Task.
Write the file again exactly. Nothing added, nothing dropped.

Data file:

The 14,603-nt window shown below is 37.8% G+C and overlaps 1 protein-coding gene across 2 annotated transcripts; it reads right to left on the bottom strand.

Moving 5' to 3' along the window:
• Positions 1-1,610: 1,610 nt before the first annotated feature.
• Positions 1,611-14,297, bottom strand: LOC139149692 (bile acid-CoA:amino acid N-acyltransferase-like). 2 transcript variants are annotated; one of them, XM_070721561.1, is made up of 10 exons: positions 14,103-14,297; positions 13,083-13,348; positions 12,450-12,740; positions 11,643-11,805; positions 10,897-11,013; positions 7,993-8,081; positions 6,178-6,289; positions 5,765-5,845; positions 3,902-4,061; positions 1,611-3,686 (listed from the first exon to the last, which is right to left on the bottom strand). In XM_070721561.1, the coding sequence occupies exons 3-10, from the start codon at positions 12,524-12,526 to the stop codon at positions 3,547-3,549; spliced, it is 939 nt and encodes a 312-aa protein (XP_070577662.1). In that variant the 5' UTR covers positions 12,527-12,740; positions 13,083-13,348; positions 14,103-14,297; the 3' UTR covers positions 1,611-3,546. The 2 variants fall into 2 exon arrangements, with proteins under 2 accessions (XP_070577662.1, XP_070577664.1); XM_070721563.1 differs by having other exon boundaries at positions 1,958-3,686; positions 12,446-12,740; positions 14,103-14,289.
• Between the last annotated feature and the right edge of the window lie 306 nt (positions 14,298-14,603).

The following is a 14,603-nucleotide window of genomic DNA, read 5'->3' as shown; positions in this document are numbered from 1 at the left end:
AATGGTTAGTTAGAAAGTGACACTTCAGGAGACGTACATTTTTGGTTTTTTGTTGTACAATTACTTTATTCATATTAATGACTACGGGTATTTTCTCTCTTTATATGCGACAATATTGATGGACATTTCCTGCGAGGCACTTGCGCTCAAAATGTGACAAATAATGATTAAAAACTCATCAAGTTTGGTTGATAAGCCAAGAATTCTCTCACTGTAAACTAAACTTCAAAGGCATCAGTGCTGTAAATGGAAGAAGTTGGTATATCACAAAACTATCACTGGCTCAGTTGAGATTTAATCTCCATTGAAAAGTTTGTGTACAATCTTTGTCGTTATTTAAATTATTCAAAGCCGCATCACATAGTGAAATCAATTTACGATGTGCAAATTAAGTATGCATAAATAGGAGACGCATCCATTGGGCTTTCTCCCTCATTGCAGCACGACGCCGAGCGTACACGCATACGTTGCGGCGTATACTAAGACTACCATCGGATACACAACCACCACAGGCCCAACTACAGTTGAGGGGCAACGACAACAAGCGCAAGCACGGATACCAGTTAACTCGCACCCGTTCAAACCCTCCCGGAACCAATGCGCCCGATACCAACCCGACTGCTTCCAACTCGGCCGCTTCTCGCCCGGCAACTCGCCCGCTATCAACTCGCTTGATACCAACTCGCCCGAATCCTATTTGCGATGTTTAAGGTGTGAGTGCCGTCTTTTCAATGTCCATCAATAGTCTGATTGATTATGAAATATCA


The 14,603-nt window shown below is 37.8% G+C and overlaps 1 protein-coding gene across 2 annotated transcripts; it reads right to left on the bottom strand.

Moving 5' to 3' along the window:
• Positions 1-1,610: 1,610 nt before the first annotated feature.
• Positions 1,611-14,297, bottom strand: LOC139149692 (bile acid-CoA:amino acid N-acyltransferase-like). 2 transcript variants are annotated; one of them, XM_070721561.1, is made up of 10 exons: positions 14,103-14,297; positions 13,083-13,348; positions 12,450-12,740; positions 11,643-11,805; positions 10,897-11,013; positions 7,993-8,081; positions 6,178-6,289; positions 5,765-5,845; positions 3,902-4,061; positions 1,611-3,686 (listed from the first exon to the last, which is right to left on the bottom strand). In XM_070721561.1, the coding sequence occupies exons 3-10, from the start codon at positions 12,524-12,526 to the stop codon at positions 3,547-3,549; spliced, it is 939 nt and encodes a 312-aa protein (XP_070577662.1). In that variant the 5' UTR covers positions 12,527-12,740; positions 13,083-13,348; positions 14,103-14,297; the 3' UTR covers positions 1,611-3,546. The 2 variants fall into 2 exon arrangements, with proteins under 2 accessions (XP_070577662.1, XP_070577664.1); XM_070721563.1 differs by having other exon boundaries at positions 1,958-3,686; positions 12,446-12,740; positions 14,103-14,289.
• Between the last annotated feature and the right edge of the window lie 306 nt (positions 14,298-14,603).

The following is a 14,603-nucleotide window of genomic DNA, read 5'->3' as shown; positions in this document are numbered from 1 at the left end:
AATGGTTAGTTAGAAAGTGACACTTCAGGAGACGTACATTTTTGGTTTTTTGTTGTACAATTACTTTATTCATATTAATGACTACGGGTATTTTCTCTCTTTATATGCGACAATATTGATGGACATTTCCTGCGAGGCACTTGCGCTCAAAATGTGACAAATAATGATTAAAAACTCATCAAGTTTGGTTGATAAGCCAAGAATTCTCTCACTGTAAACTAAACTTCAAAGGCATCAGTGCTGTAAATGGAAGAAGTTGGTATATCACAAAACTATCACTGGCTCAGTTGAGATTTAATCTCCATTGAAAAGTTTGTGTACAATCTTTGTCGTTATTTAAATTATTCAAAGCCGCATCACATAGTGAAATCAATTTACGATGTGCAAATTAAGTATGCATAAATAGGAGACGCATCCATTGGGCTTTCTCCCTCATTGCAGCACGACGCCGAGCGTACACGCATACGTTGCGGCGTATACTAAGACTACCATCGGATACACAACCACCACAGGCCCAACTACAGTTGAGGGGCAACGACAACAAGCGCAAGCACGGATACCAGTTAACTCGCACCCGTTCAAACCCTCCCGGAACCAATGCGCCCGATACCAACCCGACTGCTTCCAACTCGGCCGCTTCTCGCCCGGCAACTCGCCCGCTATCAACTCGCTTGATACCAACTCGCCCGAATCCTATTTGCGATGTTTAAGGTGTGAGTGCCGTCTTTTCAATGTCCATCAATAGTCTGATTGATTATGAAATATCA